WEST TERRE HAUTE —
As I’ve stated in this space before, I don’t like change.
Somehow I’ve learned to use the Internet, Facebook and a cell phone over the last 15 years, but most changes I try to avoid because I tend to think the old-school way of doing things is better.
OK, who stole my typewriter? I want it back now!
Seriously, we’re all forced to make adjustments when society and life situations evolve.
On that note, West Vigo High School senior Alicyn Woodward makes adjustments about as well as anybody I’ve met recently.
Two years ago, for example, Woodward batted right-handed for the Vikings’ softball team. But in the summer of 2009, she was convinced that she would hit more effectively as a lefty.
So she moved to the other side of the batter’s box and her 2011 offensive statistics indicate it was the correct decision.
“I was a power hitter right-handed,” Woodward explained. “But when I switched travel teams to the one I’m on now [in the summer], they told me that with my speed, I should be left-handed and I’d be quicker out of the box.”
Before West Vigo’s game at North Vermillion on Friday, Woodward owned a .554 batting average with 24 runs scored and 28 stolen bases this season.
Usually occupying the lead-off spot in the Vikings’ lineup, she posted at least three hits in five of their first 16 games, including a 3-for-3 performance in a loss to Terre Haute South last week.
“Before my junior year, I played around with [batting left-handed] but didn’t really think I’d ever switch,” Woodward recalled. “I like it now.”
“She’s fast,” West Vigo coach Cherish Easton said as she started to rattle off Woodward’s attributes on offense. “She can put the ball in play. She’s smart. She knows the game. She has experience with the game. She’d do anything to help the team. If I needed her at catcher, she’d get back there at catcher and she’d do a good job.”
Beating out bunts has become one of Woodward’s trademarks since she transformed into a lefty. That’s probably because she lays the ball down with pinpoint accuracy and — as Easton mentioned — she runs fast for a high school girl.
South coach Steve Woerner thinks she is one of the best high school bunters he’s seen in recent years.
“There are a couple good bunters who play for Ben Davis in the MIC [Metropolitan Interscholastic Conference],” he noted, “but Alicyn and Haley Chambers up there at Riverton Parke are the two best I’ve seen.”
Easton described Woodward as a triple-threat hitter.
“She can bunt, she can slap and she can hit,” Easton said. “A lot of teams aren’t quite sure where to play her [defensively] because if they move in one direction, she’s going to do something else and still get on base.”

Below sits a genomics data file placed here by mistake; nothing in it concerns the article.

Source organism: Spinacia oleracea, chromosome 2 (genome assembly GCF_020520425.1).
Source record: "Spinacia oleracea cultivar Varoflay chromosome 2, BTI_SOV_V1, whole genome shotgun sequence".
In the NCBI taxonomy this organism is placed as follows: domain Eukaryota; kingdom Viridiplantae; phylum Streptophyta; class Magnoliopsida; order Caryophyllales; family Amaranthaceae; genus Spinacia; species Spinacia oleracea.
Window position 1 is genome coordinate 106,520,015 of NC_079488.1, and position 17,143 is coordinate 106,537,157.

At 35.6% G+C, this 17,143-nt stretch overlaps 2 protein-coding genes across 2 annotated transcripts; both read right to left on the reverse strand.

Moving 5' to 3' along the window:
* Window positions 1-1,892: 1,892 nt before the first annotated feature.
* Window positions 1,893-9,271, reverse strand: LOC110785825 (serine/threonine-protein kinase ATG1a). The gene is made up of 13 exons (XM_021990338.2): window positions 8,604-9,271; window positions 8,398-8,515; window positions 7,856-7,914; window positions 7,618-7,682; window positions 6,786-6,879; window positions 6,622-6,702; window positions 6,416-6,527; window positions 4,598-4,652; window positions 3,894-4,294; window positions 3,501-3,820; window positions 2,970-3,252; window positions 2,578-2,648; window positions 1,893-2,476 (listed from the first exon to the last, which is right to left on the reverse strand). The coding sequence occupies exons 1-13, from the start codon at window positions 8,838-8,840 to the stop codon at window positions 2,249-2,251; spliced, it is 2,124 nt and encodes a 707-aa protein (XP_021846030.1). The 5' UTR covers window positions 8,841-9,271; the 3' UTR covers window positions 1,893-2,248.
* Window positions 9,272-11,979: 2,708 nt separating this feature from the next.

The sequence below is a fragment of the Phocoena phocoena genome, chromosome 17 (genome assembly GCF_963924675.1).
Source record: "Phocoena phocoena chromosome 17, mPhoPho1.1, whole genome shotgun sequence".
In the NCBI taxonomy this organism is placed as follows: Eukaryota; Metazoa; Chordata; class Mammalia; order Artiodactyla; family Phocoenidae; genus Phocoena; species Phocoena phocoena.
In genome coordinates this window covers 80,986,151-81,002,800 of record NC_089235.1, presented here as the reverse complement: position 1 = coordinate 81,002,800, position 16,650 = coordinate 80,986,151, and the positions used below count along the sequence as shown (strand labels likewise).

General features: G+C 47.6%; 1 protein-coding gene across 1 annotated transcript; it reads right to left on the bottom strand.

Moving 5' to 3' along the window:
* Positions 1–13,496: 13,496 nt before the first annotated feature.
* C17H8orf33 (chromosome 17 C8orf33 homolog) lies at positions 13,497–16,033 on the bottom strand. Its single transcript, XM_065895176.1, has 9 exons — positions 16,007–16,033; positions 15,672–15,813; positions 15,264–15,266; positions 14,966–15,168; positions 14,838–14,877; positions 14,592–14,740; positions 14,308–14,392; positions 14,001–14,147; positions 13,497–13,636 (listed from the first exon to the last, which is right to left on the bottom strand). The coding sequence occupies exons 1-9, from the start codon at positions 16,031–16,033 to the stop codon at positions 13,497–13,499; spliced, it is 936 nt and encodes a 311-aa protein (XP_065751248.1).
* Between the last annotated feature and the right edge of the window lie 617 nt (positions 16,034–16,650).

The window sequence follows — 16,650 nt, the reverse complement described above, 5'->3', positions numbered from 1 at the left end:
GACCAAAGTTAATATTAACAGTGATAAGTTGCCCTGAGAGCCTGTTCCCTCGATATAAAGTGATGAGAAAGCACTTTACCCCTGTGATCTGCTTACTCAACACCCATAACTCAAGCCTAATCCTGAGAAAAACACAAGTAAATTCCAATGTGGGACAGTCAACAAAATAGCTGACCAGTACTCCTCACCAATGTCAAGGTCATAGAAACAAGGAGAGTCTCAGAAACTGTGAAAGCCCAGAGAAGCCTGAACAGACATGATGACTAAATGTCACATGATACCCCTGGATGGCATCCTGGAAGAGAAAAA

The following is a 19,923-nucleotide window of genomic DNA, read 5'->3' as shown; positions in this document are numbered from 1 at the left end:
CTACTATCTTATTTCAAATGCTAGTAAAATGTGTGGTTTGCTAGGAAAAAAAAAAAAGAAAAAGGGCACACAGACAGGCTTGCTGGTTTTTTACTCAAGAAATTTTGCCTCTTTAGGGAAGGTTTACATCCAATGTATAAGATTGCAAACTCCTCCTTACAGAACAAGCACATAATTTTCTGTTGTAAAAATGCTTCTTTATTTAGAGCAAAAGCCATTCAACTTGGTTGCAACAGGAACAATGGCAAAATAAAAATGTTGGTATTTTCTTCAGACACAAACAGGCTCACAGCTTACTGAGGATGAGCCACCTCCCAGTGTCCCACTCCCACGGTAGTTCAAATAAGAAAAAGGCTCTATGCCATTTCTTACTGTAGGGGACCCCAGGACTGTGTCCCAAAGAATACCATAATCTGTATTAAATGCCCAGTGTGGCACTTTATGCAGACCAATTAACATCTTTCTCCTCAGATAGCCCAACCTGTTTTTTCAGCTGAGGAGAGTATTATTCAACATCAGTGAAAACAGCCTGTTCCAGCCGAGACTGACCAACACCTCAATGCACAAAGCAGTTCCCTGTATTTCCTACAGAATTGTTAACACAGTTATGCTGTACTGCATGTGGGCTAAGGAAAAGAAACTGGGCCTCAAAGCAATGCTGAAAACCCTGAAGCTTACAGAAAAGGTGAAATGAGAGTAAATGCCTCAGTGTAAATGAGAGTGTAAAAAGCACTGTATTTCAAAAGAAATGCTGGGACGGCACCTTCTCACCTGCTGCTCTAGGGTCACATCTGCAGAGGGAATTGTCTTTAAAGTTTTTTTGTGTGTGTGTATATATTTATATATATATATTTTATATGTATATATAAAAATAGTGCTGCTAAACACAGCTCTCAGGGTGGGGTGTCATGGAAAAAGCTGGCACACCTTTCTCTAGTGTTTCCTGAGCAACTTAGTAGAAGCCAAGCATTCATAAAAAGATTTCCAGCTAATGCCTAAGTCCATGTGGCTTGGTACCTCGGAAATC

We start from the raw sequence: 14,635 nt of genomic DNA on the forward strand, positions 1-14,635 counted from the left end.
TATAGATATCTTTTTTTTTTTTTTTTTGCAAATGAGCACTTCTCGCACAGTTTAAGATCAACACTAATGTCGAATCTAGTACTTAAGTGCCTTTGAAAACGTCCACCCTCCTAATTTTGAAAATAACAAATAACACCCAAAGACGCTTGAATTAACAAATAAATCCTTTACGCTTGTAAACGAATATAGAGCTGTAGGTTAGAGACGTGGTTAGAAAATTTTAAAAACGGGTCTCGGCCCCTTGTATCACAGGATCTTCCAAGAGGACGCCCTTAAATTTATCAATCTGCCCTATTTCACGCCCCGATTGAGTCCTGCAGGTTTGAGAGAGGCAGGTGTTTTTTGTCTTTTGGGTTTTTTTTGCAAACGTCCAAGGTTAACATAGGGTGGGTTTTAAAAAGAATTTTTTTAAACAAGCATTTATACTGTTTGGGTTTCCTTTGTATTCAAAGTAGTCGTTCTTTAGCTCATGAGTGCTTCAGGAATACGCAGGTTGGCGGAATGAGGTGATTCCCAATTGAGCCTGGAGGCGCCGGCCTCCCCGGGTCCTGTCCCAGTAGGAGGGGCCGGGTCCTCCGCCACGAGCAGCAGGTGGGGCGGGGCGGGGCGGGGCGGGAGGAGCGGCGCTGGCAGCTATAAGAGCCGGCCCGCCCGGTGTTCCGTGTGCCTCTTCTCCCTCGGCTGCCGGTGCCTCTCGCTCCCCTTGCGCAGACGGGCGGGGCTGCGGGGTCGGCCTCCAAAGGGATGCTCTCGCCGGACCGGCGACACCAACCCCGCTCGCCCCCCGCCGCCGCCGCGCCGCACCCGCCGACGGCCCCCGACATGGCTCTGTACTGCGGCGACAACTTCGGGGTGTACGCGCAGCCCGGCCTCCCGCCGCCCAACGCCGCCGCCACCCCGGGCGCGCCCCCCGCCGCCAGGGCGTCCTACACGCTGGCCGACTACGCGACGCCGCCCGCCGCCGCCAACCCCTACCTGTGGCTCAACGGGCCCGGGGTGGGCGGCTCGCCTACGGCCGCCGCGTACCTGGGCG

Back to the subject of “change,” Woodward showed her commitment to the team by going from a full-time center fielder to serving as West Vigo’s No. 1 pitcher in 2011, even though she hadn’t pitched regularly since doing it for a 14-and-under summer team a few years ago.
“I’m definitely not the best pitcher,” she admitted with a chuckle. “I love pitching. It’s fun. I like to be in control of the game the whole game. I’m not the best, but I work at it.”
Woodward still excels as a center fielder when she’s not pitching. In fact, that’s what she’ll do when she goes to Olney Central College to play next season.
“I never have any doubts with Woody in the outfield,” Easton emphasized. “She’s quick. She’s not afraid to dive after the ball. She has a good arm. I love to see when runners want to test her and she gets them out.”
Woodward chose Olney Central for a variety of reasons.
“I like Nick Short as a coach and I like how he sets up everything,” she mentioned. “I liked the school when I went there [for a visit] and it’s not that far from home.”
“I definitely think she can be a significant college player,” Easton added. “She’s going to turn some heads. She’s going to be a key player for Olney.”
But for now, Woodward is focused on getting West Vigo turned around from a 6-10 start (1-2 in the Western Indiana Conference).
“It does get frustrating,” she said about losing so often. “It’s real frustrating when we have the game on the line and we know we can win or we’re ahead and we make silly, mental errors and physical errors. That puts us behind, then we lose all focus and we’re out of the game.”
Easton said Woodward has remained a positive influence on the team, despite her frustration with losing.
“Alicyn has a really good mental game,” the Vikings’ coach noted. “So she sets a good example for the other players.”
Asked about the team’s goals for the rest of the season, Woodward didn’t hesitate to answer.
“We hope to win conference and win as many games as we can from here on out,” she stressed.
For Woodward and the rest of the Vikings, that would be the most fun change of all.
David Hughes can be reached after 4 p.m. by phone at 1-800-783-8742, Option 4, or at (812) 231-4224; by e-mail at email@example.com; or by fax at (812) 231-4321.
WEST TERRE HAUTE —
As I’ve stated in this space before, I don’t like change.
- Hughes News & Views
Hughes, News & Views: Shaw preparing for 20th season as Rose-Hulman coach
When Rose-Hulman men’s basketball coach Jim Shaw gets introduced to the Hulman Center crowd before Sunday afternoon’s exhibition game against Indiana State, think of the old saying “time flies when you’re having fun.”
Hughes, News & Views: Friends remember Jim Bogle
When I covered the semifinal round of the IHSAA boys tennis sectional at Terre Haute North last week, it seemed like there was an empty seat in the bleachers.
In reality, I noticed few — if any — empty seats because plenty of spectators wanted to watch the host Patriots battle No. 14-ranked Terre Haute South for the right to advance to the next day’s sectional championship match.